The material politics of ivory in early modern Europe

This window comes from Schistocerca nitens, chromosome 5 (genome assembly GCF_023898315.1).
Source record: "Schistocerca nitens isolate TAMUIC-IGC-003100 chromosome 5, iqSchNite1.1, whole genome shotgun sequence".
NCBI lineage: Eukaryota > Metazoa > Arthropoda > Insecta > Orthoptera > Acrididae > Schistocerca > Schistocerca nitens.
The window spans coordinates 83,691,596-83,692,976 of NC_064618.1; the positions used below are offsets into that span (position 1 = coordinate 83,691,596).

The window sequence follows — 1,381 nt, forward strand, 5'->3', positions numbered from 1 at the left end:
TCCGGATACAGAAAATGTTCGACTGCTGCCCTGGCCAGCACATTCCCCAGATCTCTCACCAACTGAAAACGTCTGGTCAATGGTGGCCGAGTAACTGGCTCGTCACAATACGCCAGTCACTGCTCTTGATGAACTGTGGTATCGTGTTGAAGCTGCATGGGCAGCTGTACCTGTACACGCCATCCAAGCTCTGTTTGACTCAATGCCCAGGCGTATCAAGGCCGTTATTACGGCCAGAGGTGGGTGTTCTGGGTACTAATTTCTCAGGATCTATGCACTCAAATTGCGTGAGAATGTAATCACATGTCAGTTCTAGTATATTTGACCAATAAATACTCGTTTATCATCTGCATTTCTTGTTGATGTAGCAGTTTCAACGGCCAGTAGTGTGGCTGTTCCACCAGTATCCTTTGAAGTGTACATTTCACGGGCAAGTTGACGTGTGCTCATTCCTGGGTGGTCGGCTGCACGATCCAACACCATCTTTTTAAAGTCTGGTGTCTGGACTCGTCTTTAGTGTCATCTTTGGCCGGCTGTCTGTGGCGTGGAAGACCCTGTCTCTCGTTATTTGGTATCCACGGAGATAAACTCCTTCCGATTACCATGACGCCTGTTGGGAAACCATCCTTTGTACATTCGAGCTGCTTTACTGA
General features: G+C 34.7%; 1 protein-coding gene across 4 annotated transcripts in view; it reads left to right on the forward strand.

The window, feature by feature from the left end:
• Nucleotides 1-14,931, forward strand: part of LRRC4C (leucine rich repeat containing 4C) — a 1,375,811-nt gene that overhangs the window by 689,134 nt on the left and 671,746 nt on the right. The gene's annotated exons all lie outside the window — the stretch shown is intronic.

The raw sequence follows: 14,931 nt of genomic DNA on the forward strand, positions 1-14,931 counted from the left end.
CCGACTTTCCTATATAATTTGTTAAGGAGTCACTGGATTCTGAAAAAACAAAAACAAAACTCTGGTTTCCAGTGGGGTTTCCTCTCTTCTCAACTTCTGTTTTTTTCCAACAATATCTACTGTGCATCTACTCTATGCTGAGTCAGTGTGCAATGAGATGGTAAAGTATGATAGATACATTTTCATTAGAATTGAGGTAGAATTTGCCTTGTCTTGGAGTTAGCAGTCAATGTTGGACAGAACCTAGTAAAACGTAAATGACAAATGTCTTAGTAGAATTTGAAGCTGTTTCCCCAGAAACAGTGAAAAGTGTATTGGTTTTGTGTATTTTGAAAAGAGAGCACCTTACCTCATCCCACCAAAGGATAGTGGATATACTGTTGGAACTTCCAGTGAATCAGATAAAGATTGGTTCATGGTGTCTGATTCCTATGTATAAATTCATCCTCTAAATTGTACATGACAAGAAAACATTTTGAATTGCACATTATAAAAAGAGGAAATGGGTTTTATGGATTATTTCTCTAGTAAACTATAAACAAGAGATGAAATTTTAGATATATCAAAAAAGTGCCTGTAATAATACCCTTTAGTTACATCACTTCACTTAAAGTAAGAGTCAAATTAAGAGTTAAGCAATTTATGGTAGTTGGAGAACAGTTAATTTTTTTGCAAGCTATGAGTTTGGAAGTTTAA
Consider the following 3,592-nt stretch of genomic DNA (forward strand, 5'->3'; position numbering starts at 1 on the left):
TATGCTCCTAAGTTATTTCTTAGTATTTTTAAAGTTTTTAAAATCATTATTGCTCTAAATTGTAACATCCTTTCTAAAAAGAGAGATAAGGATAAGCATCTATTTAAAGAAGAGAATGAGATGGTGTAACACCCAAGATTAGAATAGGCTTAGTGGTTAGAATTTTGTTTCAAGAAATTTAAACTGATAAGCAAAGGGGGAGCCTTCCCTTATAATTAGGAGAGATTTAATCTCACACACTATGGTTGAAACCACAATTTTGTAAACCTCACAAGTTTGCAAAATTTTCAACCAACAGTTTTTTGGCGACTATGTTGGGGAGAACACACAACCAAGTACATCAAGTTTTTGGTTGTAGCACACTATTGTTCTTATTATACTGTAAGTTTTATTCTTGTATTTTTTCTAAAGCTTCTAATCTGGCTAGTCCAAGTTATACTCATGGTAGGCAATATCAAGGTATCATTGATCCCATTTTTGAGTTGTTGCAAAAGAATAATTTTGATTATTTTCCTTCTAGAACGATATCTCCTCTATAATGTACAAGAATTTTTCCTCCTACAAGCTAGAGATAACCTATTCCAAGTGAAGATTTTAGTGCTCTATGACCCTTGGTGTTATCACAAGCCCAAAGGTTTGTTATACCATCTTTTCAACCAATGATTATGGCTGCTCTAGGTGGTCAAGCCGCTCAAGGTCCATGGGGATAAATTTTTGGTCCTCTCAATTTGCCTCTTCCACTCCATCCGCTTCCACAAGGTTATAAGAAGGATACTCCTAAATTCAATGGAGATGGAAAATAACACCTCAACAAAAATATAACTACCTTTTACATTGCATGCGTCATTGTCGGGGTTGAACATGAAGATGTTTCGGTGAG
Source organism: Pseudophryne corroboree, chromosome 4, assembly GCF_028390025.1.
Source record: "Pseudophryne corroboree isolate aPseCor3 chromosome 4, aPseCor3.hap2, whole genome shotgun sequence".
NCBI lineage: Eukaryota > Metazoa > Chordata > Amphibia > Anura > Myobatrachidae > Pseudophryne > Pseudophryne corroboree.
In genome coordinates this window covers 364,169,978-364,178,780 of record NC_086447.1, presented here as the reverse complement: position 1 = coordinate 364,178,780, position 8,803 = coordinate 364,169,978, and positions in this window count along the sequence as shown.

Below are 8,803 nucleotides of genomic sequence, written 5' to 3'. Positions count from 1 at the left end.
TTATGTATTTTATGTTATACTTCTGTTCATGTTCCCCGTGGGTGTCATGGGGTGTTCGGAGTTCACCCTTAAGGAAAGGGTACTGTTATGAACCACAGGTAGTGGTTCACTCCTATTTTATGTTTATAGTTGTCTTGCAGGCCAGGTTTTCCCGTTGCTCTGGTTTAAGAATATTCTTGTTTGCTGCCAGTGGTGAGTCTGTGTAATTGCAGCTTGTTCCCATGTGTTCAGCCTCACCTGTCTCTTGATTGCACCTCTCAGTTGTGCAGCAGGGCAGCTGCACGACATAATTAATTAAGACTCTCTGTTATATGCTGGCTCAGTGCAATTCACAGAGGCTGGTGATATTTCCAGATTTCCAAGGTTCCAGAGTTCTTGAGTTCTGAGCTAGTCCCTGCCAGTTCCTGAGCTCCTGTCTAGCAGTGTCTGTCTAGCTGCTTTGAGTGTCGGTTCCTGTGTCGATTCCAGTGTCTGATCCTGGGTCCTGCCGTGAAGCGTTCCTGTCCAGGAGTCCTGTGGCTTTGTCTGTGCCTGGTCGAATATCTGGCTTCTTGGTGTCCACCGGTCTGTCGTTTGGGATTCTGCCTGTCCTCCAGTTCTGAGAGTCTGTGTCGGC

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This dissertation sets out to challenge the material history and biography of ivory in early modern Europe (ca. 1600-1800) and explores the mutable materialities of ivory as both a sculptural material and a vehicle of cultural meaning. As an often-peripheral material, ivory's history needs to be reimagined as a central and integral material player on the early modern European artistic stage. Throughout my dissertation, I upend the normative paradigms surrounding ivory to re-contextualize and reconceptualize the material as a performative mechanism of meaning for an object rather than as material used to create an object. This dissertation focuses on four main geographic areas of early modern Europe -- the Austrian Habsburg Empire, the Kingdom of Denmark-Norway, the Electorate of Saxony, and the British Empire -- as an illustration of ivory's material power and also as an elucidation of non-dominant topographical spaces as centers of material artistic prowess. I explore mythological and religious sculptures, political portraits, ivory frigates, and ivory furniture to answer the question of "why ivory?" What made this African material so desirable for European commissioners? What intrinsic cultural, iconographic, and semiotic value did this natural material hold for elite European society? As I argue, ivory's intrinsic religious, mythological, political, and colonial materialities fashioned a material representative of the changing cultural ideologies of early modern Europe. Through the explication of specified narratives, ivory's agency and material potency shines as bright as its own polished surface.